| Fundamental, sustained contributions to theory in operations research and the management sciences|
John von Neumann Theory Prize
The John von Neumann Theory Prize of the Institute for Operations Research and the Management Sciences (INFORMS) is awarded annually to an individual (or sometimes a group) who has made fundamental and sustained contributions to theory in operations research and the management sciences. It is regarded the "Nobel Prize" of the field.
The Prize named after mathematician John von Neumann is awarded for a body of work, rather than a single piece. The Prize was intended to reflect contributions that have stood the test of time. The criteria include significance, innovation, depth, and scientific excellence.
The award is $5,000, a medallion and a citation.
The Prize has been awarded since 1975. The first recipient was George B. Dantzig for his work on linear programming.
2016 Martin I. Reiman and Ruth J. Williams
for seminal research contributions over the past several decades, to the theory and applications of “stochastic networks/systems” and their “heavy traffic approximations.”
2015 Vašek Chvátal and Jean Bernard Lasserre
for seminal and profound contributions to the theoretical foundations of optimization.
2014 Nimrod Megiddo
for fundamental contributions across a broad range of areas of operations research and management science, most notably in linear programming, combinatorial optimization, and algorithmic game theory.
2013 Michel Balinski.
2012 George Nemhauser and Laurence Wolsey.
2011 Gérard Cornuéjols, IBM University Professor of Operations Research at Carnegie Mellon University’s Tepper School of Business
for his fundamental and broad contributions to discrete optimization including his deep research on balanced and ideal matrices, perfect graphs and cutting planes for mixed-integer optimization.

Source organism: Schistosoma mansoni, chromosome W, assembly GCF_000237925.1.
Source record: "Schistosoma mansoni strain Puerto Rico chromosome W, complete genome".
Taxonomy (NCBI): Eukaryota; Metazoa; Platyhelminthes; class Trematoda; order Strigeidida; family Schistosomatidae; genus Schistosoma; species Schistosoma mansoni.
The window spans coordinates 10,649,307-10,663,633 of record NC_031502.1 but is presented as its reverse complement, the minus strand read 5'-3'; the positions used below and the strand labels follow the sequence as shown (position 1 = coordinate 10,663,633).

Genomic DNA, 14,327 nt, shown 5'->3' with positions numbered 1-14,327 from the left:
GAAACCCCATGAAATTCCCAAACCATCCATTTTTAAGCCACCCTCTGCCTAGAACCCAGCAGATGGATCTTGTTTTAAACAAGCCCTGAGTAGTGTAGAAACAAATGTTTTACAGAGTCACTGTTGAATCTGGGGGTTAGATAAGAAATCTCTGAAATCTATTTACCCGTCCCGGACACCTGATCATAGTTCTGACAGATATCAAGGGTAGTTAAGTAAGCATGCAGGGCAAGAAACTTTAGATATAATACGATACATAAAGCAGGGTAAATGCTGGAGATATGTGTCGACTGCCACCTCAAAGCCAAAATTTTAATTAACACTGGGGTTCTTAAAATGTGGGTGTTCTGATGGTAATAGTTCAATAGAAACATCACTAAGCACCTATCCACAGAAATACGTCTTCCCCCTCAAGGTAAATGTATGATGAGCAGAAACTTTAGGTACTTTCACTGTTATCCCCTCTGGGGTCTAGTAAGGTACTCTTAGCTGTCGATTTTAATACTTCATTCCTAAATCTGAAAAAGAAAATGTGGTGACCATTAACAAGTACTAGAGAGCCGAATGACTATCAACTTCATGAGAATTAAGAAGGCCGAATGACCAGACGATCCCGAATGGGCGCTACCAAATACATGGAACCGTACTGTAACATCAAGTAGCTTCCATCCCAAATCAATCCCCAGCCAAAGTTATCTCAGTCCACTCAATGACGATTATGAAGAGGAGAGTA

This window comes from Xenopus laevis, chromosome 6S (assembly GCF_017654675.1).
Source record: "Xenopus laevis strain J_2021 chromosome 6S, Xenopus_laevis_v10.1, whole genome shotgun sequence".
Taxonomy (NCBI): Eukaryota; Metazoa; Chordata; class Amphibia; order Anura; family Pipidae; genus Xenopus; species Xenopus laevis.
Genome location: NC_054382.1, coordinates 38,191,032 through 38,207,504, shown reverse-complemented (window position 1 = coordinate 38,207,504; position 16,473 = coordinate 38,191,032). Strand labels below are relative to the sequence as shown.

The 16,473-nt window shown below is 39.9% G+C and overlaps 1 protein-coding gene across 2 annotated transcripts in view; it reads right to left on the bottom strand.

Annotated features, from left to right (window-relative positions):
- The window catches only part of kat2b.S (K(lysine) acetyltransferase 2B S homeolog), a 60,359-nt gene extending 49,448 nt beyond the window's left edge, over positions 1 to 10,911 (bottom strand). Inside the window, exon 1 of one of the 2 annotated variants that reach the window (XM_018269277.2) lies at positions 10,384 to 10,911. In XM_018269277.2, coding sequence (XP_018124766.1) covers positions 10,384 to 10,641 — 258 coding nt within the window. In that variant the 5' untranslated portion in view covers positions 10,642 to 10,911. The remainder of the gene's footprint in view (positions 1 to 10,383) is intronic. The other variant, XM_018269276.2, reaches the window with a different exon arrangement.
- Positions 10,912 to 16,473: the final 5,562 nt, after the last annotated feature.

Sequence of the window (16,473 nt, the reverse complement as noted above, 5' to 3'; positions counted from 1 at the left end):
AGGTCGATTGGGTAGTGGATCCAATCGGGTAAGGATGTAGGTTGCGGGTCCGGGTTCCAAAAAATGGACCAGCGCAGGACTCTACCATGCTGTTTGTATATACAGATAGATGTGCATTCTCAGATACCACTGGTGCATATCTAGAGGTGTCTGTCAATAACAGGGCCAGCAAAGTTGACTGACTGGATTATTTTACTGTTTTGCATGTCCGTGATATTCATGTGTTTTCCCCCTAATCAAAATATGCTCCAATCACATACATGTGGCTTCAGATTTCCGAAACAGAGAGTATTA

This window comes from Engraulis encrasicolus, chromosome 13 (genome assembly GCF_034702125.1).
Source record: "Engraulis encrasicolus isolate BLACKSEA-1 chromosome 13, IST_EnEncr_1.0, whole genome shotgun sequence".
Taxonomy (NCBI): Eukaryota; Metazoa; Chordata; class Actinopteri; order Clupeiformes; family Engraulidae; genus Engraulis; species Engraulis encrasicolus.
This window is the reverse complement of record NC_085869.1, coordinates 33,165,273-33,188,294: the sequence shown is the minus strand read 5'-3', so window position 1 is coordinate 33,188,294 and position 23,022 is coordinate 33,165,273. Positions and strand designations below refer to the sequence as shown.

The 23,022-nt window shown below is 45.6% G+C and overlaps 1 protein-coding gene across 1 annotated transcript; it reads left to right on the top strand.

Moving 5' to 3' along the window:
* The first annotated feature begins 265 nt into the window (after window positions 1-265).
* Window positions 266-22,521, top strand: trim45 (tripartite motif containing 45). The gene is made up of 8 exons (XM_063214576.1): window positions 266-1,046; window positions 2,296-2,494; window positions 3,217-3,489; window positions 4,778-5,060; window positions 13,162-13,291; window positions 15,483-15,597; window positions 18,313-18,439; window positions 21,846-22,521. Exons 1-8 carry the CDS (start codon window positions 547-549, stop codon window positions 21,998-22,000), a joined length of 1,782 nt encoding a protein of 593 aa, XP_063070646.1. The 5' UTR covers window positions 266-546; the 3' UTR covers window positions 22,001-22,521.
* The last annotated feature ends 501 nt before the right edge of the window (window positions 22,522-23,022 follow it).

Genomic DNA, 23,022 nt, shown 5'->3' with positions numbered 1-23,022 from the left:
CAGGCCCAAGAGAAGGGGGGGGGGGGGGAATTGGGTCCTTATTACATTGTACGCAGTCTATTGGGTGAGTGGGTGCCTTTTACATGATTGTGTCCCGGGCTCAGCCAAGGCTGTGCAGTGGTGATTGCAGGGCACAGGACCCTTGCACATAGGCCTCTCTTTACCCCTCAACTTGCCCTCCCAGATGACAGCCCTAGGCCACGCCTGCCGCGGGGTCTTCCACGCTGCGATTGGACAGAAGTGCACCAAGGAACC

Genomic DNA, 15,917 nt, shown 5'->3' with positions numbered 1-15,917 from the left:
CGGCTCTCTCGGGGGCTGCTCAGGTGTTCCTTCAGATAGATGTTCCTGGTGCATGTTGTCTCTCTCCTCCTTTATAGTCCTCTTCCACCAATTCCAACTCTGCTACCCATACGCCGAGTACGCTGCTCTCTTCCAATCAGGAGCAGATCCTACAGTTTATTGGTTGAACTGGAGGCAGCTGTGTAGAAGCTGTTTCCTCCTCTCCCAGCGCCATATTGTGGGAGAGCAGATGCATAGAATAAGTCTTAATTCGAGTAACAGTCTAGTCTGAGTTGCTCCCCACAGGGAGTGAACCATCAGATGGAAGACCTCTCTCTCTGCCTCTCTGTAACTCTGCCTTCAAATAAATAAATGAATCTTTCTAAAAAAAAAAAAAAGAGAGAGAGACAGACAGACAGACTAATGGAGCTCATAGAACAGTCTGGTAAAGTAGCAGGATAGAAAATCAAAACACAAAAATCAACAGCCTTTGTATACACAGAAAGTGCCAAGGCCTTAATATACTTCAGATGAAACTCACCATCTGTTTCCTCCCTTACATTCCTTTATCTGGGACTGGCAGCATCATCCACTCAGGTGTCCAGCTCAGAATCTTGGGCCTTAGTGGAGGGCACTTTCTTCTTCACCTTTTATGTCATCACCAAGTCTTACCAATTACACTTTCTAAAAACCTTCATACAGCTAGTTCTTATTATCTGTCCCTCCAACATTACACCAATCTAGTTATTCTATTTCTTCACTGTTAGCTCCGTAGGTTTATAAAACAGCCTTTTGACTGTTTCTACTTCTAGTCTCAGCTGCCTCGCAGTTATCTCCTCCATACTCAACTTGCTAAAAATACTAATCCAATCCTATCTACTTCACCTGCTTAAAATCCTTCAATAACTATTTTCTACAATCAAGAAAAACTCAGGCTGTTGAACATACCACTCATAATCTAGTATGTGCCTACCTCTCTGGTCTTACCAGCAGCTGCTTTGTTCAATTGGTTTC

2010 Søren Asmussen and Peter W. Glynn
2009 Yurii Nesterov and Yinyu Ye
2008 Frank Kelly
2007 Arthur F. Veinott, Jr.
for his profound contributions to three major areas of operations research and management science: inventory theory, dynamic programming and lattice programming.
2006 Martin Grötschel, László Lovász and Alexander Schrijver
for their fundamental path-breaking work in combinatorial optimization.
2005 Robert J. Aumann
in recognition of his fundamental contributions to game theory and related areas
2004 J. Michael Harrison
for his profound contributions to two major areas of operations research and management science: stochastic networks and mathematical finance.
2003 Arkadi Nemirovski and Michael J. Todd
for their seminal and profound contributions in continuous optimization.
2002 Donald L. Iglehart and Cyrus Derman
for their fundamental contributions to performance analysis and optimization of stochastic systems
2001 Ward Whitt
for his contributions to queueing theory, applied probability and stochastic modelling
2000 Ellis L. Johnson and Manfred W. Padberg
1999 R. Tyrrell Rockafellar
1998 Fred W. Glover
1997 Peter Whittle
1996 Peter C. Fishburn
1995 Egon Balas
1994 Lajos Takacs
1993 Robert Herman
1992 Alan J. Hoffman and Philip Wolfe
1991 Richard E. Barlow and Frank Proschan
1990 Richard Karp
1989 Harry M. Markowitz
1988 Herbert A. Simon
1987 Samuel Karlin
1986 Kenneth J. Arrow
1985 Jack Edmonds
1984 Ralph Gomory
1983 Herbert Scarf
1982 Abraham Charnes, William W. Cooper, and Richard J. Duffin
1981 Lloyd Shapley
1980 David Gale, Harold W. Kuhn, and Albert W. Tucker
1979 David Blackwell
1978 John F. Nash and Carlton E. Lemke
1977 Felix Pollaczek
1976 Richard Bellman
1975 George B. Dantzig for his work on linear programming
John von Neumann Theory Prize Wikipedia
There is also an IEEE John von Neumann Medal awarded by the IEEE annually "for outstanding achievements in computer-related science and technology".